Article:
Grammy Nominations 2017
Dean Wareham & Eleanor Friedberger Talk Live-Scoring 'Unseen Warhol Films'
Live music meets Warhol's 'home movies' at an upcoming series of shows.
Jeff Koons can make statues of pop stars like Michael Jackson and Lady Gaga until the end of time, but it's safe to say no art world figure will ever mean as much to rock music as Andy Warhol. And not just for his pivotal role in the Velvet Underground's development -- his aloof wit, obsession with kitsch and his commentary on fame still resonate throughout the worlds of rock and pop.
"I don't know that many people who don't feel some sort of connect to Warhol," Eleanor Friedberger tells Billboard. "Certainly as a teenager, I was one of those people who always dreamed of living in New York City for a variety of reasons that mostly come from music and film and art. And he's a big part of that."
So when someone discovers hundreds of never-before-seen films directed by Warhol, it only makes sense that they should be unveiled to the public with an event that's half screening, half rock concert.
After all, it worked before.
Back in 2008, Pittsburgh's Andy Warhol Museum teamed with Galaxie 500's Dean Wareham and his wife Britta Phillips for 13 Most Beautiful, a theatrical showing of Warhol's "screen tests" -- featuring Dennis Hopper, Edie Sedgwick, Lou Reed and more -- accompanied by live music. An immediate success, it notched 85 performances over five years and even made it to DVD, a rare feat for any Warhol film.
Now, Wareham and the Warhol Museum are one-upping themselves with Exposed: Songs for Unseen Warhol Films. Not only are the films more obscure -- they've literally never been screened to the public -- but they're also more personal, functioning as home movies for the famous-yet-reclusive genius (who actually appears onscreen in one of them!).
Further upping the ante, Dean and Britta aren't the only musicians providing the live soundtrack -- Television's Tom Verlaine, Suicide's Martin Rev, Fiery Furnaces' Friedberger, Dean & Britta and Deerhunter/Atlas Sound's Bradford Cox will soundtrack three Warhol shorts apiece when Exposed makes its debut at the Andy Warhol Museum on Oct. 17 (dates at UCLA and Brooklyn's BAM follow on Oct. 24 and Nov. 6-8, respectively).
"We wanted to do something more ambitious than the first," Wareham tells Billboard of plotting the follow-up to 13 Most Beautiful. "But we were wondering what else could we conceivably do."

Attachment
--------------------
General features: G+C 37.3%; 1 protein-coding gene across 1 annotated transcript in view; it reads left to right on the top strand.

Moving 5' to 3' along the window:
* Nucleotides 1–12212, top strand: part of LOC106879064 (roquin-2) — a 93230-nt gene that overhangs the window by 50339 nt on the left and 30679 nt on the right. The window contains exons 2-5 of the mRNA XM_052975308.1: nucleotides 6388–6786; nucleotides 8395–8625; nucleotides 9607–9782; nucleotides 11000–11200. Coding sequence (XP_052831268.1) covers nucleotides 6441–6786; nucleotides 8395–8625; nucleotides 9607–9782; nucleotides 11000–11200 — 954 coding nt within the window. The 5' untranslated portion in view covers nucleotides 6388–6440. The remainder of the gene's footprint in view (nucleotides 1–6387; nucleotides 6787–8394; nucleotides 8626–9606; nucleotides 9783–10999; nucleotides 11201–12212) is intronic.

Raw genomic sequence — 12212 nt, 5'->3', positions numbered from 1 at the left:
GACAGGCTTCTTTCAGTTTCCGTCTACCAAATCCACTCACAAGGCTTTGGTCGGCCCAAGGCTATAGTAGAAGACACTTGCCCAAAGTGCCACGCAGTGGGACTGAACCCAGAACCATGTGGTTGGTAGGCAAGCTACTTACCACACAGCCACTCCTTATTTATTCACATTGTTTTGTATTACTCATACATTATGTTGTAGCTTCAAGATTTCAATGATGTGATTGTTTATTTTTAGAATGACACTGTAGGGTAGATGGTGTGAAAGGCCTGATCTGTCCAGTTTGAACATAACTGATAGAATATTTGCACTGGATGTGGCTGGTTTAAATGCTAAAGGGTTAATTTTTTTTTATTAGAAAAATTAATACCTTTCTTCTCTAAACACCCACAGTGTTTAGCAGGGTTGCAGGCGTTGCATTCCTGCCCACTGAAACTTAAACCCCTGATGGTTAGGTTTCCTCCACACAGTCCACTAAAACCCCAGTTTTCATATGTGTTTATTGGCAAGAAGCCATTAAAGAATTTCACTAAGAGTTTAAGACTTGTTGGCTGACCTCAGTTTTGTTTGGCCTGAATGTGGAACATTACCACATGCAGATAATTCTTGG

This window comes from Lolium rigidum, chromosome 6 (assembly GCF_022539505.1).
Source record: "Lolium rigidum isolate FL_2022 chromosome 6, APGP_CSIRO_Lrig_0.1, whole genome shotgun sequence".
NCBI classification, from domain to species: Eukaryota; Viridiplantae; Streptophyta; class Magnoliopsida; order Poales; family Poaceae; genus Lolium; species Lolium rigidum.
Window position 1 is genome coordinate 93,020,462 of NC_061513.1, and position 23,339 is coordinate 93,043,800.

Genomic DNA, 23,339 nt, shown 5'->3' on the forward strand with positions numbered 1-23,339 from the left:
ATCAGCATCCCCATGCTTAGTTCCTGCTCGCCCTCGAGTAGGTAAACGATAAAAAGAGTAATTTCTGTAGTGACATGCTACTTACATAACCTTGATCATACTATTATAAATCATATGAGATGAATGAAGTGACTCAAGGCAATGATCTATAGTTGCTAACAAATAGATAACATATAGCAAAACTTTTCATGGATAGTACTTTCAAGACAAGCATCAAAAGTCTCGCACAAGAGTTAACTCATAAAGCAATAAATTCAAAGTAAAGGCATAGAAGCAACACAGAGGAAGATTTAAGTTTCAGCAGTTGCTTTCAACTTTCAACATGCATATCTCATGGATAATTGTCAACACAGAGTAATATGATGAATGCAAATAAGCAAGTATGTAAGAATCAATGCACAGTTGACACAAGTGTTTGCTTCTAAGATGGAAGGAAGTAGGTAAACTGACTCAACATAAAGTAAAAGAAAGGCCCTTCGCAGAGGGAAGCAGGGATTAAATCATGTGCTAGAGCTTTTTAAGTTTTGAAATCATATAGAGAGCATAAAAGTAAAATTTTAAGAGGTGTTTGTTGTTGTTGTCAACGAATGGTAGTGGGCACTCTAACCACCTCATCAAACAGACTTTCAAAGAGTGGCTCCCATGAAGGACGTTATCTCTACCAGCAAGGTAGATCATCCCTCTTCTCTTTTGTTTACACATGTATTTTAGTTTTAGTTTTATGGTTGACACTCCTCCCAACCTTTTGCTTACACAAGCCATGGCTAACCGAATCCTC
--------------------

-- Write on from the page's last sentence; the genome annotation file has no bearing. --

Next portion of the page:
Enter fate (or coincidence, depending on your take). Right when Wareham and the Warhol Museum were discussing a second project connecting live performance to Warhol films, the museum discovered a trove of long-forgotten 16mm Warhol films in a Pennsylvania warehouse.
The newly discovered Warhol footage is being digitized in an ongoing effort to preserve the art icon's films, with the Warhol Museum, MoMa and the Whitney all participating. But unlike signature Warhol movies like Chelsea Girls, Empire or Blow Job, these unseen films are less premeditated.
"We've been internally referring to them as home movies. They're documentation of his scene, but they're less stylized than the screen tests," says Ben Harrison, curator of performing arts at the Warhol Museum.
"There's a home movie of Jack Kerouac, Allen Ginsberg, Gregory Corso and Gerard Malanga hanging on the couch at the Factory, and that's goofy and unexpected," Wareham says.
Harrison provides another example: "We found one of John Giorno where he's at their apartment washing dishes, and he happens to only have an apron on. It's very sweet."
After winnowing "a couple hundred" films into a list of 35 and then whittling that down to 15, Wareham set about assigning each film to a list of musicians, handpicked by him. Some artists -- like himself and Friedberger -- will compose traditional songs to accompany the films, while others, like Verlaine and Rev, will provide a purely instrumental soundtrack.
Friedberger snagged some of the most fascinating unseen films to score: She's working with rare color footage of Edie Sedgwick, a stop-motion film featuring Marcel Duchamp and a screen test of Donovan.
"[Sedgwick] looks incredibly beautiful -- it's a sentimental film," Friedberger tells Billboard. "I'm commenting on her presence in the lyrics. For the Donovan film, I'm trying to do a song in the style of his, but I'm using lyrics from this Scottish poet Helen Adam. She lived in New York and San Francisco in the '50s and '60s and wrote this great poem about riding the subway in Brooklyn that I'm gonna use for this."
For one of his Exposed segments, Wareham chose to score a "double color portrait of Nico and a French singer named Antoine. He's pretty obscure, but he was called the French Bob Dylan in the '60s because he played an acoustic guitar. Anyway, [Nico and Antoine] are sitting in front of the big banana image -- the painting that became the Velvet Underground album cover -- just eating bananas."
While Exposed is slow to follow on the heels of 13 Most Beautiful, the Warhol Museum doesn't intend to wait another five years before trotting out more of Warhol's movies in a live performance environment.
"I see these in a trajectory. I know it took us five years since 13 Most Beautiful to do this project, but that might have been a victim of our success," Harrison tells Billboard. "There's a lot of Warhol silent film that can be interpreted, so hopefully this can spur more."
"There's so many different angles you can come at Warhol," Friedberger says. "He never really goes out of style."